Chinese equities (CH55BN:US) fell in New York for a third day, led by Melco Crown Entertainment Ltd., on concern political turmoil in Europe will derail the recovery of China’s biggest trading partner from its debt crisis.
The Bloomberg China-US Equity Index of the most-traded Chinese shares in the U.S. dropped 0.2 percent to 97.49 by 2:59 p.m., set for the lowest close this year. Melco (MPEL:US), a Macau casino operator, slid the most in two months on a report China will crack down on junkets bringing gamblers to the city. Spreadtrum Communications Inc. (SPRD:US) retreated after jumping the most in nine months Feb. 5, while Aluminum Corp. of China erased a premium (ACH:US) to Hong Kong shares as it will be removed from the Hang Seng Index.
Chinese stocks in the U.S. have slipped 3.5 percent this week to the lowest average valuation in a month. Spanish Prime Minister Mariano Rajoy is facing calls to resign and former Italian Premier Silvio Berlusconi, who opposes austerity measures aimed at helping the nation emerge from its economic contraction, is leading in polls before elections this month.
“The retreat in Chinese equities is mainly caused by negative sentiment from Europe,” Tony Hann, who oversees $400 million of assets as head of emerging-market equities at Blackfriars Asset Management Ltd., said by phone from London yesterday. “Concerns about Europe are coming back again as the underlying situation hasn’t changed much. So we’re seeing a bit of negative news flow.”
The iShares FTSE China 25 Index Fund, the largest Chinese exchange-traded fund (FXI:US) in the U.S., dropped 0.6 percent to a five- week low of $40.36. The Standard & Poor’s 500 Index retreated 0.2 percent to 1,507.93.
The Hang Seng China Enterprises Index gained 0.3 percent to 11,849.25 yesterday, capping a 3.6 percent jump in 2013. The Shanghai Composite Index of domestic Chinese shares advanced 0.1 percent to 2,434.48, climbing for an eighth day in the longest stretch of gains since February last year.
Europe is China’s biggest export market, taking 19 percent of Chinese shipments in 2011, according to International Monetary Fund data collated by the European Commission.
Companies on the China-US gauge traded at an average 13 times estimated forward earnings, the lowest level since Jan. 1, data compiled by Bloomberg show.
Melco’s American depositary receipts tumbled 6.6 percent to $19.29, the steepest slide since Dec. 4. The ADRs, each representing three underlying shares in the casino operator, traded 3 percent below its Hong Kong stock, the largest discount since Jan. 11.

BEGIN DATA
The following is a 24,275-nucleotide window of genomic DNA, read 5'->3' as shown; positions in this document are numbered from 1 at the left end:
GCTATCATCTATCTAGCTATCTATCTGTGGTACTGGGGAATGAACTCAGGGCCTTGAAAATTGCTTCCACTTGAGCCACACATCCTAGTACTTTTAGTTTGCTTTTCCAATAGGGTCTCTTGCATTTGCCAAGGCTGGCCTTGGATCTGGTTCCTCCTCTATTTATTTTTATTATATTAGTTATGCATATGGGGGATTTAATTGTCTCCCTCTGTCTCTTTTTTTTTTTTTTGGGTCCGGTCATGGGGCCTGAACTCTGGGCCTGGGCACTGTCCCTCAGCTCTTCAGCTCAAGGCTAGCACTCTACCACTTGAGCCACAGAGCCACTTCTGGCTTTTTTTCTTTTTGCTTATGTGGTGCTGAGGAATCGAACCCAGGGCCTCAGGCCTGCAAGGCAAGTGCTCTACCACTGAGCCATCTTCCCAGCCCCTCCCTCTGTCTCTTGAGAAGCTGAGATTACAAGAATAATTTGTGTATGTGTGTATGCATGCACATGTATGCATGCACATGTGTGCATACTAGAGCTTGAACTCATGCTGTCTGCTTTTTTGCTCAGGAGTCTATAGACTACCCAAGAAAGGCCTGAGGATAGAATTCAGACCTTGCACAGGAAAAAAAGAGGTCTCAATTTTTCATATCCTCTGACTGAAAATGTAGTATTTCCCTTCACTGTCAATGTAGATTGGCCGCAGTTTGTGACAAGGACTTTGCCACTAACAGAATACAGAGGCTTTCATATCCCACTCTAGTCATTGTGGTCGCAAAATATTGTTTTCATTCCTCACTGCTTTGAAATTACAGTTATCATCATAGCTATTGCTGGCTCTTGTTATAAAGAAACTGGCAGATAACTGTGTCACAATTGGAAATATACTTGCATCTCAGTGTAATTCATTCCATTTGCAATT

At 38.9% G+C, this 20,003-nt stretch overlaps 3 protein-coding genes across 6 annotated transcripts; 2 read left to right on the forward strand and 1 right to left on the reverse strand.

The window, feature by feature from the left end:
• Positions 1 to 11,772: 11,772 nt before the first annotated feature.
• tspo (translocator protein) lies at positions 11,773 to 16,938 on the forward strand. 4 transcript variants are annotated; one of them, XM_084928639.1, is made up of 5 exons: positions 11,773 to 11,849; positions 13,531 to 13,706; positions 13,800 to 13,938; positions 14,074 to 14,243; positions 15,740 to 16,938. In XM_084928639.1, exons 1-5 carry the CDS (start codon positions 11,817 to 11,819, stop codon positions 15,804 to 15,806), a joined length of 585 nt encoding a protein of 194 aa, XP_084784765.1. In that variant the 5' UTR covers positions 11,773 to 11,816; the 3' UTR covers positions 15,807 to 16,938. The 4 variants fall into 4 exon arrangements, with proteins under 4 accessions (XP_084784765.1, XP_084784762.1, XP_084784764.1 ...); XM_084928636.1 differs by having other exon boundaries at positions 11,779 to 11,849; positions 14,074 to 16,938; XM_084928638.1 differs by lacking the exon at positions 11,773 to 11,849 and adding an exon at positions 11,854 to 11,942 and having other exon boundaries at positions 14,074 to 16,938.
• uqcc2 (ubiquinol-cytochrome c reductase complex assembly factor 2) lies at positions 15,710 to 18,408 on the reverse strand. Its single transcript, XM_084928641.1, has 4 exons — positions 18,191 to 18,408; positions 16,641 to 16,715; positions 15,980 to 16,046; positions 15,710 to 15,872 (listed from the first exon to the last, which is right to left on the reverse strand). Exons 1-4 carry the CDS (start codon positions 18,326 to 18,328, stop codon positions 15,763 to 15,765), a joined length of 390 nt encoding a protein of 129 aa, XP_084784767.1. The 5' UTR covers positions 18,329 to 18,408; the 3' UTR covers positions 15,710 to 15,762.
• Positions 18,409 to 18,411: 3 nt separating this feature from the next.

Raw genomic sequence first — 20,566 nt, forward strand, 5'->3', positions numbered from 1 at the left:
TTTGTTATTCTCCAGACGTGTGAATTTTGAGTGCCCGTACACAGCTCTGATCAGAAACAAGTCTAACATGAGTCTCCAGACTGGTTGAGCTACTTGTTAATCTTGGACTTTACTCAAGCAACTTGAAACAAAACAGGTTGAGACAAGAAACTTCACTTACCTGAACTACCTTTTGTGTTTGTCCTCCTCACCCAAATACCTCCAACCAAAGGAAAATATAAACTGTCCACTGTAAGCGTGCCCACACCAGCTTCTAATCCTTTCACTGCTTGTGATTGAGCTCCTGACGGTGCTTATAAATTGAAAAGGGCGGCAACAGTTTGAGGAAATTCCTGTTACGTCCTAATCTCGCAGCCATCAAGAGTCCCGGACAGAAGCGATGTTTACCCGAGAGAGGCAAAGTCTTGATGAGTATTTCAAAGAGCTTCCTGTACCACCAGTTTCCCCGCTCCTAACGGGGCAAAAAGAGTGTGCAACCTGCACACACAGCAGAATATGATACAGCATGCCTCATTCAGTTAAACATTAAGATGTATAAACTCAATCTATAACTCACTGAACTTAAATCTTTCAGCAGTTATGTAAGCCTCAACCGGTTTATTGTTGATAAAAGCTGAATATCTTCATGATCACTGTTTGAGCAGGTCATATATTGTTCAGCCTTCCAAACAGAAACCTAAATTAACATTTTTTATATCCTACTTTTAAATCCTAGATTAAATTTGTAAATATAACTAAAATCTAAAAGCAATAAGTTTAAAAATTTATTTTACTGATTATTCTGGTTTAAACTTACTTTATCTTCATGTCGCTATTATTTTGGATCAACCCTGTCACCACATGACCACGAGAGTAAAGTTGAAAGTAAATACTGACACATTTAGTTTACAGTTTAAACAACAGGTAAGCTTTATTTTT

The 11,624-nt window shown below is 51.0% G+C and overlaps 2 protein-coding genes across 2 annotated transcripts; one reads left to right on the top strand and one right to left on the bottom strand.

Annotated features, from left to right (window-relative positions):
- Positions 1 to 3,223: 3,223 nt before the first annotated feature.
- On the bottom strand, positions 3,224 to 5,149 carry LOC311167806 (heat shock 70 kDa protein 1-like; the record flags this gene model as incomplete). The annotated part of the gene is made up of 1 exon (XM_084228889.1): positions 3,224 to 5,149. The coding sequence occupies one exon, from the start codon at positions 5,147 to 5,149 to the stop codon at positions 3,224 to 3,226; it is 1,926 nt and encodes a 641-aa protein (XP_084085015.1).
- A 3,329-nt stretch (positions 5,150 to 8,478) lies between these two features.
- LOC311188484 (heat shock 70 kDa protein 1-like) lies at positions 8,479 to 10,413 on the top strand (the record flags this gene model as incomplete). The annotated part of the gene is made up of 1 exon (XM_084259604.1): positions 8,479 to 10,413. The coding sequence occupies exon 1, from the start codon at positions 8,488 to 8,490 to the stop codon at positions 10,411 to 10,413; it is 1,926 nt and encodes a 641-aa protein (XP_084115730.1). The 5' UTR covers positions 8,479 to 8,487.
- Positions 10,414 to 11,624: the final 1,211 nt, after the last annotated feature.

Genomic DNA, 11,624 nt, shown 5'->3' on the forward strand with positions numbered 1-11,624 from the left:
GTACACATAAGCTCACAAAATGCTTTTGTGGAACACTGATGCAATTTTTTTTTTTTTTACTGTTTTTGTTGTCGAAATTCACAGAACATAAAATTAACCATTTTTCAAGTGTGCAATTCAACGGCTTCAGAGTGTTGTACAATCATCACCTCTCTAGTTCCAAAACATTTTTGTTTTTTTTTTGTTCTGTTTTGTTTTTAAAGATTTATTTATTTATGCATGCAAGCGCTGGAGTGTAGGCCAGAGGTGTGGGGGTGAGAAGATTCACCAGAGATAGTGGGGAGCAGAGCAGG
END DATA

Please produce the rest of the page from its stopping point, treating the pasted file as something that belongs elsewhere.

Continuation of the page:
The Chinese government will start taking action later this month against operator of junkets that attract gamblers to Macau, the Times reported on its website yesterday, citing unidentified people in law enforcement. The action will involve police operations in six Chinese cities and is part of an anti- corruption campaign led by Xi Jinping, the Communist Party general secretary, according to the report.
Melco’s fourth-quarter profit was little changed from the previous year, according to a filing yesterday. Sales for the quarter increased 9.3 percent to $1.1 billion, compared with the $1.06 billion average of nine estimates compiled by Bloomberg.
Melco’s peers traded in Hong Kong from Galaxy Entertainment Group Ltd. to Sands China Ltd. and Wynn Macau Ltd. retreated yesterday.
The casino shares overreacted to the Times report, Daisy Lu, a Hong Kong-based analyst at JPMorgan Chase & Co., wrote in a note yesterday. David Bain, an Woodland Hills, California- based analyst at Stern Agee & Leech Inc., recommended buying the stocks, saying the decline provides an opportunity.
Aluminum Corp., China’s biggest producer of the metal, also known as Chalco, slid 2.2 percent to $11.6. Its ADRs traded 0.9 percent below Hong Kong shares, from a 1.3 percent premium the previous day. One ADR equals 25 ordinary shares.
Hang Seng Indexes Co., the compiler of the Hang Seng Index, said yesterday Chalco will be removed from the benchmark and Lenovo Group Ltd. will be added.
Chalco was unchanged at HK$3.63 in Hong Kong trading yesterday while Lenovo climbed 4.7 percent.
Spreadtrum, a Shanghai-based chipmaker for mobile devices, lost 5.6 percent to $16.23 in New York, sliding the most since Dec. 10. Its ADRs surged 11 percent on Feb. 5, the largest rally since May.
E-Commerce China Dangdang Inc (DANG:US)., China’s biggest online book retailer, advanced 4.7 percent to $4.22, poised for the biggest one-day gain since Jan. 14.
The company is among the first online retailers that will partner with the shopping website of Baidu Inc., the biggest search engine in China, according to a report yesterday on the website of Tencent Holdings Ltd.
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